The selected basis for the coating system therefore offers the best possible conditions for a PTFE-free high-performance coating. Nevertheless, the way forward remains challenging, as it is not in fact possible to replace PTFE one-to-one with another solid lubricant without adapting the entire coating system. One reason for this is the complexity of rubber friction, which is significantly influenced by the viscoelastic material properties of elastomers. In relation to rubber, classic friction laws lose their validity, whereas adhesion and deformation forces play a greater role. The functional layer must be correspondingly adaptable and the Alsdorf team has set its sights on several components of the coating mixture in addition to PTFE. With corresponding success, as initial stress tests show.

Application-related tests reveal the quality of the coating

The team uses coated FKM and EPDM O-rings as the basis for all material and parts tests. In order to test the bonded coating as meaningfully as possible, the team in Alsdorf always coats under series conditions and attaches great value to test conditions that match the application and are standard for sealing technology. Once the new PFAS-free bonded coating has passed initial internal tests, the coating service provider sends the parts to a renowned institute for further analysis. The materials experts there test the new product in accordance with the relevant test standards for elastomers and compare it with the base bonded coating and three of the latest generation of competitor coatings. All comparative coatings are also NMP-free, but contain PTFE as a solid lubricant. As is usual for elastomers in the sealing sector, the coated test specimens undergo a hot air ageing and cold folding test, depending on the sealing material, and are stored in distilled water or in reference oils and fuel (Fig. 4). The subsequent expansion allows the quality of the functional layers to be assessed. Finally, the test engineers simulate the external sealing assembly of the O-rings using a specially constructed device and record the maximum press-in forces.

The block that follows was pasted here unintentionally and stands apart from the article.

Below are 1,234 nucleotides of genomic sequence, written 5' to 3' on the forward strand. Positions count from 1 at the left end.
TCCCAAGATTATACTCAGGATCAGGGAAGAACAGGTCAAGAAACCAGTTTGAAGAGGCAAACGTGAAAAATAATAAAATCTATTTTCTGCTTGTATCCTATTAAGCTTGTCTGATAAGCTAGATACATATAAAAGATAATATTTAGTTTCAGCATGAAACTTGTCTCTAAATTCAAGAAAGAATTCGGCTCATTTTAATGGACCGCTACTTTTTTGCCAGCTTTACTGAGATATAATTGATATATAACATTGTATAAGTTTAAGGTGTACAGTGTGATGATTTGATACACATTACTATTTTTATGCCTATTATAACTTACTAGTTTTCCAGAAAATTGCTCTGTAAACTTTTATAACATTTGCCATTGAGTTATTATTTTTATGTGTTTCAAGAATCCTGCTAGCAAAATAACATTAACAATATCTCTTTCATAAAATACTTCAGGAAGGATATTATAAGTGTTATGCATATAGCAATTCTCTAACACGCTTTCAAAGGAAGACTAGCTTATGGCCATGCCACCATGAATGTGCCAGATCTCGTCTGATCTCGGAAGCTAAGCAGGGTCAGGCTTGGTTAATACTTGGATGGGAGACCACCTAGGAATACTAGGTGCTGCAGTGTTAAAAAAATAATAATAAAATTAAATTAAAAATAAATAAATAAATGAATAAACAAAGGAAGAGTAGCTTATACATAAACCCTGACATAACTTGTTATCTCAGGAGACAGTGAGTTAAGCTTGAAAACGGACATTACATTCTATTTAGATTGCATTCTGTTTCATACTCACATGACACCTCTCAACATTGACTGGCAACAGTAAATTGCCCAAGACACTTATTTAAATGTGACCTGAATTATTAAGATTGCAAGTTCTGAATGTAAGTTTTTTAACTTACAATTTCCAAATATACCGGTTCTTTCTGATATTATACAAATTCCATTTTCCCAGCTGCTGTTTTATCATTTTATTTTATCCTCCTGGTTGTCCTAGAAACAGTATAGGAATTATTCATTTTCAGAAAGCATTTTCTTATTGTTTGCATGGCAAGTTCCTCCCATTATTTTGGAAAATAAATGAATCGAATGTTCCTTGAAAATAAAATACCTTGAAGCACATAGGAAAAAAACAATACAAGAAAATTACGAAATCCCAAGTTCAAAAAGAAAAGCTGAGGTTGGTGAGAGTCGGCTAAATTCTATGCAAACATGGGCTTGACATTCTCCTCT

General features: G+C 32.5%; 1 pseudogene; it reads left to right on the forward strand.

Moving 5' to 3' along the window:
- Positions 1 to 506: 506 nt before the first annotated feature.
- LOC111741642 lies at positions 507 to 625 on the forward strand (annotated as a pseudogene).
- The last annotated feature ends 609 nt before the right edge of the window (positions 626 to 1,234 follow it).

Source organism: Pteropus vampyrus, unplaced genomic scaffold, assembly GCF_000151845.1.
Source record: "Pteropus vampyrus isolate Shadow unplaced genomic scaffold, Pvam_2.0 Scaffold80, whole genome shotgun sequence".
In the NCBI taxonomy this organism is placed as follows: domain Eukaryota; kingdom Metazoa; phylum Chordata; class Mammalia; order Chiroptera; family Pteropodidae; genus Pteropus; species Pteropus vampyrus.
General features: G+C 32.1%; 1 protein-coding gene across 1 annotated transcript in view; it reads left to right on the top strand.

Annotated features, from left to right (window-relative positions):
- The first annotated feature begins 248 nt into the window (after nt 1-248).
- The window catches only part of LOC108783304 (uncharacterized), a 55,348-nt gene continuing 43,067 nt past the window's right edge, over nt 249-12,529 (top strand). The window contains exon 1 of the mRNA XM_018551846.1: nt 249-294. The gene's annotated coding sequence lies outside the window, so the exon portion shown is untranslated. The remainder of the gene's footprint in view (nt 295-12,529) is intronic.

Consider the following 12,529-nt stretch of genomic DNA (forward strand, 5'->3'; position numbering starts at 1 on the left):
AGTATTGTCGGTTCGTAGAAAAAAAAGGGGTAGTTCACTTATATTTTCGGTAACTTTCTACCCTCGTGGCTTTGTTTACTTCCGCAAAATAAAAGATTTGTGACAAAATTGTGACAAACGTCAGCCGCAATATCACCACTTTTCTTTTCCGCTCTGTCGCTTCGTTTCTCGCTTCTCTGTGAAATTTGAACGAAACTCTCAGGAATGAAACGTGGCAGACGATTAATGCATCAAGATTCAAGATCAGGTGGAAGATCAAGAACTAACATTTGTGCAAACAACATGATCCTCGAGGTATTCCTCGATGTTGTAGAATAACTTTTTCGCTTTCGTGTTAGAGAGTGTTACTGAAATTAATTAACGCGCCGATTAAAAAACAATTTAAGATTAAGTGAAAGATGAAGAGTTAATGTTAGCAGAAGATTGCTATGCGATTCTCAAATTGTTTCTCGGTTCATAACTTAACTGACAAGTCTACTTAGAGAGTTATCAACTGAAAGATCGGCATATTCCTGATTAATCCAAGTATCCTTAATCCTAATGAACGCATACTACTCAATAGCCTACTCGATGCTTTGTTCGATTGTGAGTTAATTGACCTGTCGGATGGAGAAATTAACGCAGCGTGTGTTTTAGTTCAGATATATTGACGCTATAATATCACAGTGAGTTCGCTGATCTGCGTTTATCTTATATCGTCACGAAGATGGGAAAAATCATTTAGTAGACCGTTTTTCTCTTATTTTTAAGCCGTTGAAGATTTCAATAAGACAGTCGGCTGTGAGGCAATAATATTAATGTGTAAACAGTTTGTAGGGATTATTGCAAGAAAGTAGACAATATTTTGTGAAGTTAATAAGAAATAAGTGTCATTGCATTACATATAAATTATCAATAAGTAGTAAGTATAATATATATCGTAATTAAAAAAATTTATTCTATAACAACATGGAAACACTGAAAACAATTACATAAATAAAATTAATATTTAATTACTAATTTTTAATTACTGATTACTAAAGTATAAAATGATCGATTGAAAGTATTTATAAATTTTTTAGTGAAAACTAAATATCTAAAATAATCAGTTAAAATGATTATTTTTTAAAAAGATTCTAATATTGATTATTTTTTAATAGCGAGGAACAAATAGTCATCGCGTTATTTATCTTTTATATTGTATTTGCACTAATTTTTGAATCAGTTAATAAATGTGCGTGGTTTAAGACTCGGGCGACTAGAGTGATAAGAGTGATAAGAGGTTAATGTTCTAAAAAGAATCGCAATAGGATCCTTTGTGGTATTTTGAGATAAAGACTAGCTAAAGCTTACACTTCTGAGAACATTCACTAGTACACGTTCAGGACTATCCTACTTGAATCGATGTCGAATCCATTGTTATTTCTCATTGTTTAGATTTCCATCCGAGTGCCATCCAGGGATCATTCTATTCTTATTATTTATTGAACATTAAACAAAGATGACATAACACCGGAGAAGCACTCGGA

Reliable results

The new PFAS-free coating passes all tests with flying colours. When new, it can be stretched by 100 percent without concern, for example during assembly, without suffering any damage. Just like the PTFE-containing comparison coatings, the new coating neither cracks nor separates from the component surfaces even after exposure to media or hot air up to 150 °C (Fig. 3). And although the Alsdorf PTFE reference coating so far remains unmatched in the assembly tests, the PFAS-free bonded coating is also impressive in its first stage of development. For example, it halves the maximum press-in forces in multiple assembly of the O-rings and therefore already outperforms two of the current PTFE-containing competitor coatings (Fig. 2). It is therefore clear that the newly developed, PFAS-free bonded coating will already take its place in sealing technology. Nevertheless, the development team remains on the ball and continues to optimize for even better performance.


APO GmbH Massenkleinteilbeschichtung

  • Konrad-Zuse-Straße 2b,
    D-52477 Alsdorf
  • +49 (0)2404-5998-0


Contact person

Antonio Pozo, Manager